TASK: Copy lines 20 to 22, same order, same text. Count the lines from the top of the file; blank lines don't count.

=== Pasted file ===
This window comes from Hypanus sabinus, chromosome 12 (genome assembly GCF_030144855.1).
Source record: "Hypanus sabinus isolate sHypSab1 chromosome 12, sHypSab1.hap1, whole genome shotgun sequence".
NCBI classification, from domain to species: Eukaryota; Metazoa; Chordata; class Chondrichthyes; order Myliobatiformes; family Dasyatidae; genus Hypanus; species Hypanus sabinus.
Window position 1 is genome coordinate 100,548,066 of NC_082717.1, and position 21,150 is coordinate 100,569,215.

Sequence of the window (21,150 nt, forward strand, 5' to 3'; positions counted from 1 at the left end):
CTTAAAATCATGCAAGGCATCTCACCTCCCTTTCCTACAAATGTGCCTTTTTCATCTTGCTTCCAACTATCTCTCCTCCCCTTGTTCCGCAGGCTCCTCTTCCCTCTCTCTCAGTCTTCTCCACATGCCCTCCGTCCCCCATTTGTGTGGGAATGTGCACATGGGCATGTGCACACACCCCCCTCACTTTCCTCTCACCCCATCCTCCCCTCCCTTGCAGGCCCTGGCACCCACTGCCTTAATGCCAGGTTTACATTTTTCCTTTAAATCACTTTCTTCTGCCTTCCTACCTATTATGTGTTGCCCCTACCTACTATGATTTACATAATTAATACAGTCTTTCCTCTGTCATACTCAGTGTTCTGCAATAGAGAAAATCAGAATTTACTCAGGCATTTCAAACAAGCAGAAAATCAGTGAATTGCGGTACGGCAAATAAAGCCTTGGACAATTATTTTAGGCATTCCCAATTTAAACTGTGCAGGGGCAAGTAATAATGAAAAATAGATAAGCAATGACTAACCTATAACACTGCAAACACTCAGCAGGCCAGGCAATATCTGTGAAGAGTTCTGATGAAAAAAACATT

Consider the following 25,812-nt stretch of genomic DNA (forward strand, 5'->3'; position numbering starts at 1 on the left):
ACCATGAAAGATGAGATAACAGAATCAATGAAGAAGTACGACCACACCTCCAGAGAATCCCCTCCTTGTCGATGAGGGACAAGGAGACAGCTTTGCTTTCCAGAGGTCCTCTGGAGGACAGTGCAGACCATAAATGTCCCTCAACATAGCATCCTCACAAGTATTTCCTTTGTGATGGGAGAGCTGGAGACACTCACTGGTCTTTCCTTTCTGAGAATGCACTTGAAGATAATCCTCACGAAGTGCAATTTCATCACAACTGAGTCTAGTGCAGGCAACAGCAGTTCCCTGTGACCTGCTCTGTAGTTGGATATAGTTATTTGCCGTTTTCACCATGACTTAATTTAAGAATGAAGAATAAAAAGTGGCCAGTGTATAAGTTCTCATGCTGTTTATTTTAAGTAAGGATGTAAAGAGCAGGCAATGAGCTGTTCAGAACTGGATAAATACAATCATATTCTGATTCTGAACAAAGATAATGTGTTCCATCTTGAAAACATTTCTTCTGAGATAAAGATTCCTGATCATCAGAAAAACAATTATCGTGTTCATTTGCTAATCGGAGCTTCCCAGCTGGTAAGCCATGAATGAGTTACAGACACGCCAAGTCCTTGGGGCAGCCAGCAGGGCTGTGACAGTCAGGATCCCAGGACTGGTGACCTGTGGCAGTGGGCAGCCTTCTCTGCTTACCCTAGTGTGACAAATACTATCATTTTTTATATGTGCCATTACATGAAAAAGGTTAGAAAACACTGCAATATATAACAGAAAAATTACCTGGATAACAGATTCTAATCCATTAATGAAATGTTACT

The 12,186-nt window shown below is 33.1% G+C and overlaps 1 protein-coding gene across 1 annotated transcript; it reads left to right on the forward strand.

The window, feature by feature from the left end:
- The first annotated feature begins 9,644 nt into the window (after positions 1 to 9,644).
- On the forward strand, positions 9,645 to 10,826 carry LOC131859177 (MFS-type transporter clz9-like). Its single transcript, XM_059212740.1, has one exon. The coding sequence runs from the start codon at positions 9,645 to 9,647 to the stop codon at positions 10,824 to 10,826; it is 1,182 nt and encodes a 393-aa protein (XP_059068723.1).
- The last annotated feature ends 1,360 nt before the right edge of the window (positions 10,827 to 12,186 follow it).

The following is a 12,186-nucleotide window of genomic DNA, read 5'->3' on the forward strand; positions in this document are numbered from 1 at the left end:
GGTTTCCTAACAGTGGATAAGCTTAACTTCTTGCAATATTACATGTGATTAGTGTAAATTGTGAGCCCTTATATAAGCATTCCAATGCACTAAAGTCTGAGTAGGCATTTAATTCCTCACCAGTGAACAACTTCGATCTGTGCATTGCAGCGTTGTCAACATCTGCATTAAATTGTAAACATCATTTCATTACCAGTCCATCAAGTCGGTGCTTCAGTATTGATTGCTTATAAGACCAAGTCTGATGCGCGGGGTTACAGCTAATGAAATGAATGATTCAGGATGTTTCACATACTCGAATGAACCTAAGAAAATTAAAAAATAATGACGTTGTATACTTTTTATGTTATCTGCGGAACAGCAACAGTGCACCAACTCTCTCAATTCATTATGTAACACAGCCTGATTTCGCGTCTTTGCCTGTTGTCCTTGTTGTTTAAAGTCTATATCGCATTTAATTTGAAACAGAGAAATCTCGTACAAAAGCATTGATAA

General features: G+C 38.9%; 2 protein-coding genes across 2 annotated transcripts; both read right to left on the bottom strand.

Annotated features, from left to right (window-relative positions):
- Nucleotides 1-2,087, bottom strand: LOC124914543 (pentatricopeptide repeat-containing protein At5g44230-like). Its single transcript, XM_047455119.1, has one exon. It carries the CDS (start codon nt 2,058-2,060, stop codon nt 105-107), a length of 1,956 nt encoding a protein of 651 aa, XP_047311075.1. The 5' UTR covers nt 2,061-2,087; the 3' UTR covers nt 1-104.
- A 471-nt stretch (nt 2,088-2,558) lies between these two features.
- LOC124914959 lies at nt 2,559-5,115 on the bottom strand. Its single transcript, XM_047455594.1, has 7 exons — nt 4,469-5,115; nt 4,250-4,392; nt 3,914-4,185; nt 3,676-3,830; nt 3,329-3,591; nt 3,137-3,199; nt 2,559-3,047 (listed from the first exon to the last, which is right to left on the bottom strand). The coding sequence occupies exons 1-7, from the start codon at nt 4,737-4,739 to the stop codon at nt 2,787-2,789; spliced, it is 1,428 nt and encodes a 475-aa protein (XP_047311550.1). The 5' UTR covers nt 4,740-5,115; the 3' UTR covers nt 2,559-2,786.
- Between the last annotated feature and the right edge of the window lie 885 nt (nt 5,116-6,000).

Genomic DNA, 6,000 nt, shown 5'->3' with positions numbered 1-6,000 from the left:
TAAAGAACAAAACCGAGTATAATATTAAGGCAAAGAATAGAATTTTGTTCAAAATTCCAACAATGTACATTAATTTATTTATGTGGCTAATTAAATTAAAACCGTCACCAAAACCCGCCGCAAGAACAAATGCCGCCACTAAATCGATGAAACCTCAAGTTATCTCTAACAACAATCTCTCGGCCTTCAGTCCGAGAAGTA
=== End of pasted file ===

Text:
- LOC124914959 lies at nt 2,559-5,115 on the bottom strand. Its single transcript, XM_047455594.1, has 7 exons — nt 4,469-5,115; nt 4,250-4,392; nt 3,914-4,185; nt 3,676-3,830; nt 3,329-3,591; nt 3,137-3,199; nt 2,559-3,047 (listed from the first exon to the last, which is right to left on the bottom strand). The coding sequence occupies exons 1-7, from the start codon at nt 4,737-4,739 to the stop codon at nt 2,787-2,789; spliced, it is 1,428 nt and encodes a 475-aa protein (XP_047311550.1). The 5' UTR covers nt 4,740-5,115; the 3' UTR covers nt 2,559-2,786.
- Between the last annotated feature and the right edge of the window lie 885 nt (nt 5,116-6,000).

Genomic DNA, 6,000 nt, shown 5'->3' with positions numbered 1-6,000 from the left: